RW said...

I've never used the services and have, to my knowledge, never even been in close proximity to the opportunity except once in Dallas when I was at a convention - but I was certain she was a cop looking to sting out-of-towners and walked away. But it seems to me a person doesn't have to have first hand experience with this to recognize that it is, after all, a seedy business.

My friends in the IWW have been, ongoing, trying to organize sex workers over the last few years with moderate success.

Problem being the guys who run the show are very much the capitalist pig incarnate. Akin to the robber barons of the 1880's. "Who gives a shit about the welfare of the workers,... it's my capital" kind of thing.

Ancient profession, pimping.

Brian said...

I haven't made use of anyone's services either (I guess that wasn't 100% clear from my post) but I can easily envision why people would, and would want to do so in a way that is completely non-coerced, safe (as is reasonably possible), and ethical.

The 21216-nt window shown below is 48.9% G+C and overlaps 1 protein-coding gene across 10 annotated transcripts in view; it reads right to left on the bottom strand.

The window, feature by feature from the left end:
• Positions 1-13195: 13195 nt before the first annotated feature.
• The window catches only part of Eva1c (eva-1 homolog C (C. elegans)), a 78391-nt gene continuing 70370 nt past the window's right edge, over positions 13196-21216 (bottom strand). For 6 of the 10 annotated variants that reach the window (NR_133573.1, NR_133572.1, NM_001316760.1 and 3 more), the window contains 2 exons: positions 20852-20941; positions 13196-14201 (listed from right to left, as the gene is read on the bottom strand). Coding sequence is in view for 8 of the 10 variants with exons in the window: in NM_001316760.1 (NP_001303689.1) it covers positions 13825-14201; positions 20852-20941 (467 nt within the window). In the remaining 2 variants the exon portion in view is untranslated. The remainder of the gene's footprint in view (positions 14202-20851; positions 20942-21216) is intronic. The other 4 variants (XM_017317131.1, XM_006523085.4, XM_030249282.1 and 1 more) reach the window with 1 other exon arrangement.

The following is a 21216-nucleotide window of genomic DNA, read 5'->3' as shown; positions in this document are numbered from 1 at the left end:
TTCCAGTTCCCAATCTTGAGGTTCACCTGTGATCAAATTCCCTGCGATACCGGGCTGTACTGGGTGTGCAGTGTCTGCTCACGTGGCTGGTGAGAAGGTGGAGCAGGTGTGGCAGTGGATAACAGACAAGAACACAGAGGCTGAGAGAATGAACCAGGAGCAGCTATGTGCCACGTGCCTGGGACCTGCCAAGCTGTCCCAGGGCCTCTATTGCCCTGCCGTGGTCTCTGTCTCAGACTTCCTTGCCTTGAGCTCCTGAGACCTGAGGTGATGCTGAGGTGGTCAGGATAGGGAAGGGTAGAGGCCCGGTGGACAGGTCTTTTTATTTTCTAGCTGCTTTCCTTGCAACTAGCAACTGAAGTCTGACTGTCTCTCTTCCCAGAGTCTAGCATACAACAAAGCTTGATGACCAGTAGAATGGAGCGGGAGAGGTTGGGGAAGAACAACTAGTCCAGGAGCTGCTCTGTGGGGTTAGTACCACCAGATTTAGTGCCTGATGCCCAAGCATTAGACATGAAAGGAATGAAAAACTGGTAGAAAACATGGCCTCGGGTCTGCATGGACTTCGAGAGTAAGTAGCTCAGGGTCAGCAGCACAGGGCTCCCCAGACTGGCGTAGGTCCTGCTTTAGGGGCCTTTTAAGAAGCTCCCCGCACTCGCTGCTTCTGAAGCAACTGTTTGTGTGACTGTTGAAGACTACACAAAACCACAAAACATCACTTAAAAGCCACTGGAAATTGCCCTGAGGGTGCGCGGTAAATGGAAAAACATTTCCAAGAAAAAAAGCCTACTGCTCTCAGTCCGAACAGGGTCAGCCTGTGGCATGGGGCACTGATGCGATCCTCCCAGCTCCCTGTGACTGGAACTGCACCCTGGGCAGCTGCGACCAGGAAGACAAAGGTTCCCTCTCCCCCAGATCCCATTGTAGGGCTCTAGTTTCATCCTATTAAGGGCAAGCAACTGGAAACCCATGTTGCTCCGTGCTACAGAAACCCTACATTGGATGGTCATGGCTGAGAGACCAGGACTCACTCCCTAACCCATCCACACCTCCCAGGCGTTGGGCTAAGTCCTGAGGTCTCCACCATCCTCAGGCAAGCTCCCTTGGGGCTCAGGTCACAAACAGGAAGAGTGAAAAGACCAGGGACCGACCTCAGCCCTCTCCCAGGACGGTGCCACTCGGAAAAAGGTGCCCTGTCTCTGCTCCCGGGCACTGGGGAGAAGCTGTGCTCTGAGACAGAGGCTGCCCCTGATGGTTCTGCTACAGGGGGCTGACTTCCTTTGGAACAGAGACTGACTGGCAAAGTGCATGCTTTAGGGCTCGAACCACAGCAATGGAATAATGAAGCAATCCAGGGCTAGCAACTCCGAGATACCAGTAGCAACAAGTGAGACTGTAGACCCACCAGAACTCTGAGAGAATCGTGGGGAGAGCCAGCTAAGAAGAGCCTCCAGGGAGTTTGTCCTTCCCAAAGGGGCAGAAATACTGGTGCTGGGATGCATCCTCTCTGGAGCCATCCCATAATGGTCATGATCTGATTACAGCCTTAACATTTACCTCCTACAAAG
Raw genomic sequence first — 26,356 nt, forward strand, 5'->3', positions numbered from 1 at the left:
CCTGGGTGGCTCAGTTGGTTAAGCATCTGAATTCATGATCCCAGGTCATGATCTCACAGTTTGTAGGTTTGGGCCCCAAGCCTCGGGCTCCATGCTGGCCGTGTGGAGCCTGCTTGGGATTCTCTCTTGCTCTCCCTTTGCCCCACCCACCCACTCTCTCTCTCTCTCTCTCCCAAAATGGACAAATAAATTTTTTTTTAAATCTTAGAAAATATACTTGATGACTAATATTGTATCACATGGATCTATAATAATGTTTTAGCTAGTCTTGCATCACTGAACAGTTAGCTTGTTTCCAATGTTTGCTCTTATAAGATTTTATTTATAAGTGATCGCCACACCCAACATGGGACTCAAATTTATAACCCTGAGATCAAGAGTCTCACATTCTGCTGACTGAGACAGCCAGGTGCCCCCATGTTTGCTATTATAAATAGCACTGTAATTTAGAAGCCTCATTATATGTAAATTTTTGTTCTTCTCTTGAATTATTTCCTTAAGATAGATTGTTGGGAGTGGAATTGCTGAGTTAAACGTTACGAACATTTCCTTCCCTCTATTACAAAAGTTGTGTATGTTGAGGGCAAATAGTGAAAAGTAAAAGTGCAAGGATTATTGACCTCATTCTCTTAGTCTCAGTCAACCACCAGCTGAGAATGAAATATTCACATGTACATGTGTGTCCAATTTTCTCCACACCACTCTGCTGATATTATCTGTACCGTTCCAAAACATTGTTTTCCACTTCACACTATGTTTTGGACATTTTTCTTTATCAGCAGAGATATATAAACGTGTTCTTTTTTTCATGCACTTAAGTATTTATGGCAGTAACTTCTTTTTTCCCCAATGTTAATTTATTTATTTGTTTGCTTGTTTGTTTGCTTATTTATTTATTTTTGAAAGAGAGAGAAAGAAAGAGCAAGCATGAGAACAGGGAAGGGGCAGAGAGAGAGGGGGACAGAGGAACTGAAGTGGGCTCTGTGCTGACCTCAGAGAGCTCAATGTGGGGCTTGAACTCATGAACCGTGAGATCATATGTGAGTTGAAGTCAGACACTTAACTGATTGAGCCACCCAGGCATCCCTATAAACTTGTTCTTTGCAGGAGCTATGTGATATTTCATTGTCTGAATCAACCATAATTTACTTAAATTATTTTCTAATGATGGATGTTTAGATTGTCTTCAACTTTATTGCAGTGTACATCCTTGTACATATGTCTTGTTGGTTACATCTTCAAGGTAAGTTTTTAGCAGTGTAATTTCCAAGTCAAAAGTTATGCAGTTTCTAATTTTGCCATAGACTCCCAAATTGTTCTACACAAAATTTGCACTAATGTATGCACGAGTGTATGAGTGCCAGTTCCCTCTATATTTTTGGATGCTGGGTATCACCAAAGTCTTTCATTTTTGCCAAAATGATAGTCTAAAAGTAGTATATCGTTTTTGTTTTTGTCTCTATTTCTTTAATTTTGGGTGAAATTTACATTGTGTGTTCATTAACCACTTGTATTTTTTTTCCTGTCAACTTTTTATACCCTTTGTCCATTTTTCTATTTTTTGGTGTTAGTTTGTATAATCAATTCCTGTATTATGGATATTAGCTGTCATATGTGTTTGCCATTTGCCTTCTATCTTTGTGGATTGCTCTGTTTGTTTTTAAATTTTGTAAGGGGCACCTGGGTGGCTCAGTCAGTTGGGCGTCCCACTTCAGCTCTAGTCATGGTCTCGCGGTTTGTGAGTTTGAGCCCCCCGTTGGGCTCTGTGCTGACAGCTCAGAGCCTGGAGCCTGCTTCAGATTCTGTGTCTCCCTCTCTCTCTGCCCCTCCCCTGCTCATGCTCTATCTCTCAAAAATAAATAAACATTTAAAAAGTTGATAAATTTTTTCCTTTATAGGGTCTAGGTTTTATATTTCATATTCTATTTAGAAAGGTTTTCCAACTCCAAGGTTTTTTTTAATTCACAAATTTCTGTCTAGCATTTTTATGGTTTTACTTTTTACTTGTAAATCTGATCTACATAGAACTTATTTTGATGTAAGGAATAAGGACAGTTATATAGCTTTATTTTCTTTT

I think that is a very difficult bar to clear when the sex trade is underground.

My intuition is that any potentially successful regime of legal prostitution would have to essentially outlaw pimping. All workers as private contractors, no one has a supervisor. Brothels working a bit like a lot of beauty salons (wherein contractors essentially rent the space but work for themselves). That kind of thing.

RW said...

Here's an interesting viewpoint from friends of the IWW...


Brian said...

The following was posted by Gino, then subsequently deleted because i tried to approve it from my phone while several beers deep:

I'd say the best scenario is to outlaw prostitution, but not enforce it very much, and keep enforcemnt limited to mainly the streetwalkers and traffickers... with life time penalties for pimps.

ya know, like leave the independent girls alone.

Bike Bubba said...

I'm thinking that the trick--your synthesis if you will--is that there is a very small minority of women that will who will do this willingly, while the male sex drive combined with a lot of men being incapable of a real relationship creates a huge incentive for some to "persuade the not-so-willing" to take part in the industry.